The Voice for Insightful Leadership with Shelley Row, P.E.

Posts tagged "employee development"

Learn to take back control of your decision-making!

You strive to make data-driven decisions, but too much data can result in analysis paralysis. Plus, in this fast-paced and complex environment, data from the past may not foretell the future. Our interviews with 77 executives show that, to get ahead, today’s leaders need a sophisticated decision-making approach that skillfully balances hardline analytics with gut feel. These leaders see beyond the data.

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When you over-think, your tendency is to search for even more data. We think that there is one magical piece of information that will make an ambiguous situation clear. There is no magical piece of information. Rather than seeking more data, you must, counter-intuitively, listen to the nagging voice in your head. That nagging voice is pointing to the problem.

Think about a tough decision that caused you to over-think. If you had been comfortable, you would have made the decision. Something makes you uncomfortable. What is that something that shows up as a nagging feeling? There’s data to be found there, if you know how to unlock it.

Here’s how one leader described it: “It’s like there’s something inside of me that just not sitting right. It’s just agitating.”

To stop over-thinking, you must learn to leverage the intelligence embedded inside gut feel to integrate information with intuition for astute action. You must get under the hood to find out what’s really going on that keeps your decision-making stuck. The nagging feeling may come from a struggle with your values, a reaction to a person, a conflict with your work style. Whatever it is, it’s taken control of your decision-making.

Unless you get under the hood and resolve these real issues, you leave valuable data on the table. It’s just data of a different sort. Learn to use this internal data to improve your decision-making and enhance daily interactions with staff, clients and colleagues.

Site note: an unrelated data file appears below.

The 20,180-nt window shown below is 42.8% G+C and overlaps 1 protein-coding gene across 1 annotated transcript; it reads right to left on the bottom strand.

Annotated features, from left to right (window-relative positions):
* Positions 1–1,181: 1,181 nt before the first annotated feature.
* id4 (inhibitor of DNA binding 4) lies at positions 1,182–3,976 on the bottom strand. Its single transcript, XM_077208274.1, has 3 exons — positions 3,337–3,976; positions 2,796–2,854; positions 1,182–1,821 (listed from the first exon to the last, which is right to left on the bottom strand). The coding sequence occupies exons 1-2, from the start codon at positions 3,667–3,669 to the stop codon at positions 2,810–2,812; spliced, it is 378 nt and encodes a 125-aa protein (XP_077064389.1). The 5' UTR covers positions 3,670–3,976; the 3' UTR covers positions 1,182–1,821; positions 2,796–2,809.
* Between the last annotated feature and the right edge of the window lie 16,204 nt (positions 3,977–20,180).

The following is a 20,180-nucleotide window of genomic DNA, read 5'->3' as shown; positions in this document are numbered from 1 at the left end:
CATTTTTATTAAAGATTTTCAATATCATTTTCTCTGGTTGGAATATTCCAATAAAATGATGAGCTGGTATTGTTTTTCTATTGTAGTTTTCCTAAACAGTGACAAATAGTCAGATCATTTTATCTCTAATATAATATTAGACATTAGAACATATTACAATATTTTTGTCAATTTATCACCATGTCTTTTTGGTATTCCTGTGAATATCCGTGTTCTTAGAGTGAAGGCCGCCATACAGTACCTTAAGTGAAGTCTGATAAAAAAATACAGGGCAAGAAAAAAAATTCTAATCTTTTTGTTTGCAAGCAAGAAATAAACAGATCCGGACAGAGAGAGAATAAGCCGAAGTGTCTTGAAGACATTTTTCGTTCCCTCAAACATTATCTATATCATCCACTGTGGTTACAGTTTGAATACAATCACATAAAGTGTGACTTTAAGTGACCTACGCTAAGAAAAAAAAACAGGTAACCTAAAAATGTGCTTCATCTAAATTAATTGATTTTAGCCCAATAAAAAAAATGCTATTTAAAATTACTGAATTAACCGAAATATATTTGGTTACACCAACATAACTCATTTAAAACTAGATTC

One leader put it this way: “The intuitive people, I think will excel fester in a leadership position because of the uncertainty they have to make decisions. If you’re a facts-based person, you will get analysis paralysis because you will never feel comfortable with making a decision with a very small amount of information or data.”

If you want to stop over-thinking once and for all, let us show you how to take the mystery out of gut feel, strip away the touchy feely and replace it with practical techniques. The best part?  This real-world program is based in science. It’s not some woo-woo, hocus-pocus program. It’s hard-hitting, practical and insightful so that you and your staff take back control over your decision-making.  It might just be your secret weapon to no-nonsense productivity gains.

Contact Shelley Row Associates now to learn more about their programs and consulting services that can be your competitive edge.

Click here to contact Shelley for more information on how to enhance decision-making for you or your staff through consulting, workshops, keynotes or breakouts. Or email Shelley directly at shelley@shelleyrow.com.

We were fortunate enough to have Shelley Row speak at the Maryland Bankers Association’s Council of Professional Women in Banking and Finance Sixth Annual Conference on the topic of Go with your Gut:  Effective Decision-Making in an Over-Thinking World.  The energy she brought to close to 300 attendees was very engaging and inspiring in motivating our audience in learning how to tap into their “infotuition” – think, feel, and act – for more effective decision-making. – Cindy G.

Shelley’s honesty in telling her own story about how she learned to stop being an over thinker and start using her gut to assess people and situations help her to make the right decisions, was refreshingly insightful. Her natural ability to engage audiences was not lost on our members as they learned new tactics they can now apply to make confident and meaningful decisions in both their professional and personal lives. Infotuition is now part of our everyday thinking and vocabulary thanks to Shelley. – Annemarie R.

The presentation was riveting in many ways that you can deal with common behavior issues in your workplace. – Stephen W

This program will literally help you train your brain to adapt and adjust to situations and make decisions.- Sandra F.